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From Barnes & NobleThe Barnes & Noble Review
Who woulda thunk it.
While there have been serial killer novels in various forms for at least a century, this particular type of tale didn't formalize into a subgenre until Shane Stevens, Lawrence Sanders, Thomas Harris, and Patricia Cornwell defined it as a set of conventions and story patterns. Harris and Cornwell added the forensics. Sort of what Erle Stanley Gardner did with the legal mystery back in the '30s. Because Cornwell now leads the pack, everybody who works in anything remotely like the serial killer form is compared to her. She has her fans; she has her detractors.
Kathy Reichs's first novel, Deja Dead , was so successful that the Cornwell comparison was inevitable and, in at least a few ways, fair. What impels them novels is science, forensic science, and what seems to win their readers is the particular tone the forensics lend the narrative. The knowing clinical detail seems to excite the readers as much as the human aspects of the story.
You can decide for yourself which writer you like better, Cornwell or Reichs. Hell, nothing wrong with liking them both. Comparisons and competitions get tiresome after a while.
As for my report on the new Reichs novel, Death du Jour — you knew I'd get around to it eventually, didn't you? — I found it a skillfully done mystery, long on mood and character. Reichs has a solid grasp of how to start and end a scene, paying it off with maximum effect so you'll be sure not to put the book down. If she hasn't studied her Ed McBain (the all-time champ of starting and ending scenes), I'd be surprised.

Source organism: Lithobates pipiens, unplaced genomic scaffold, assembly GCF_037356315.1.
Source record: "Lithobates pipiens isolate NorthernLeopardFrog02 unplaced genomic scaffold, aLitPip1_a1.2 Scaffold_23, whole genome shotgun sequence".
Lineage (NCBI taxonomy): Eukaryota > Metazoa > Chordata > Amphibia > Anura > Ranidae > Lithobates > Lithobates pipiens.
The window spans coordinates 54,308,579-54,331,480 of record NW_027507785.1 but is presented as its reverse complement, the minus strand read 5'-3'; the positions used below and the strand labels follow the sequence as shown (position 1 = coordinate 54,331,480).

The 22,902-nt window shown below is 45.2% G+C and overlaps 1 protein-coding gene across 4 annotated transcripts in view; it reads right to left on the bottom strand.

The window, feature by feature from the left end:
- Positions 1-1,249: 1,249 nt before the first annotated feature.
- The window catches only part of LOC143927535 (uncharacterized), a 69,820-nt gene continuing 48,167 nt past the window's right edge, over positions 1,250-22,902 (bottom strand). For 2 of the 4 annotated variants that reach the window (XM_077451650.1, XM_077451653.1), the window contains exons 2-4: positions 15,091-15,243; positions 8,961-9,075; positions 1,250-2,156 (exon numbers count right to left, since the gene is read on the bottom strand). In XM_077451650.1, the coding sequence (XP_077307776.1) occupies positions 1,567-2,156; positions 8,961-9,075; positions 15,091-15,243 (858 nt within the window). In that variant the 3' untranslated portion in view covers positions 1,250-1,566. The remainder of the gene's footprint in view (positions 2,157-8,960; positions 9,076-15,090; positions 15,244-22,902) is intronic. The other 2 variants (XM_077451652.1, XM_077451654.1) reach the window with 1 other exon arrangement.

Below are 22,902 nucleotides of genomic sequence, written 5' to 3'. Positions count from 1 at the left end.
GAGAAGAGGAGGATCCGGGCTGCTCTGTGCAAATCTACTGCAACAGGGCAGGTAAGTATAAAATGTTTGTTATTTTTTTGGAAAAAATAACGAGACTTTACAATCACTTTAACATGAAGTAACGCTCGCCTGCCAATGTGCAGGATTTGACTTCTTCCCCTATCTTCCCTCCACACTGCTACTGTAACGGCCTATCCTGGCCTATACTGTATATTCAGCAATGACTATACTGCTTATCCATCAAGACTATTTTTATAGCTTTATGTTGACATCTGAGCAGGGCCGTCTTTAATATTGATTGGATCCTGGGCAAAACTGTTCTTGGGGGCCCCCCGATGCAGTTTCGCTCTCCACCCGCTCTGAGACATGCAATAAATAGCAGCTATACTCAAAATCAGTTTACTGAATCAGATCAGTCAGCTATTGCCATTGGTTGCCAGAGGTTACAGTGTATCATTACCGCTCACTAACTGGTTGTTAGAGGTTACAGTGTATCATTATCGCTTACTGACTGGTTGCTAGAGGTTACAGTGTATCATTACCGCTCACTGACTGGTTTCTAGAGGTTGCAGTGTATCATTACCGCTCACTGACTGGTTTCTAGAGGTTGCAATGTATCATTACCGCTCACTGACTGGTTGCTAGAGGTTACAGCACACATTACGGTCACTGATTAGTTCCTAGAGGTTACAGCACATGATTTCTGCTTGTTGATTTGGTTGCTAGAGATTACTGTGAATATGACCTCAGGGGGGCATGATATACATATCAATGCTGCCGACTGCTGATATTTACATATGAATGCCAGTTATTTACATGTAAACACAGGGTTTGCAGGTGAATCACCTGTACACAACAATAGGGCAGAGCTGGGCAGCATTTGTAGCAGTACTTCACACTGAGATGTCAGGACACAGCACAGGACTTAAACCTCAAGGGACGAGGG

She is also able to juggle subplots extremely well. The A plot here concerns Temperance Brennan (a Romance novel name I'll never warm to) exhuming the remains of Sister Elisabeth Nicolet, who was buried in 1888, a nun the church may make a saint. When the bones are finally located, Brennan suspects that the nun did not die naturally. The B story line involves a nasty arson case. And story line C brings in Brennan's sister, a missing student, and...I'm getting confused just retyping my notes here. The amazing thing is, you don't see any of the seams in this book. Reichs is a first-rate plotter. She pulls off some very intricate storytelling with ease.
She's also a good writer. There's a finished, polished feel to her sentences, and a real feel for place in her descriptions. She enjoys writing and has respect for it. There's nothing slapdash here. I haven't yet read her first novel. But if it's half as good as this one, I can see what all the fuss was about.
— Ed Gorman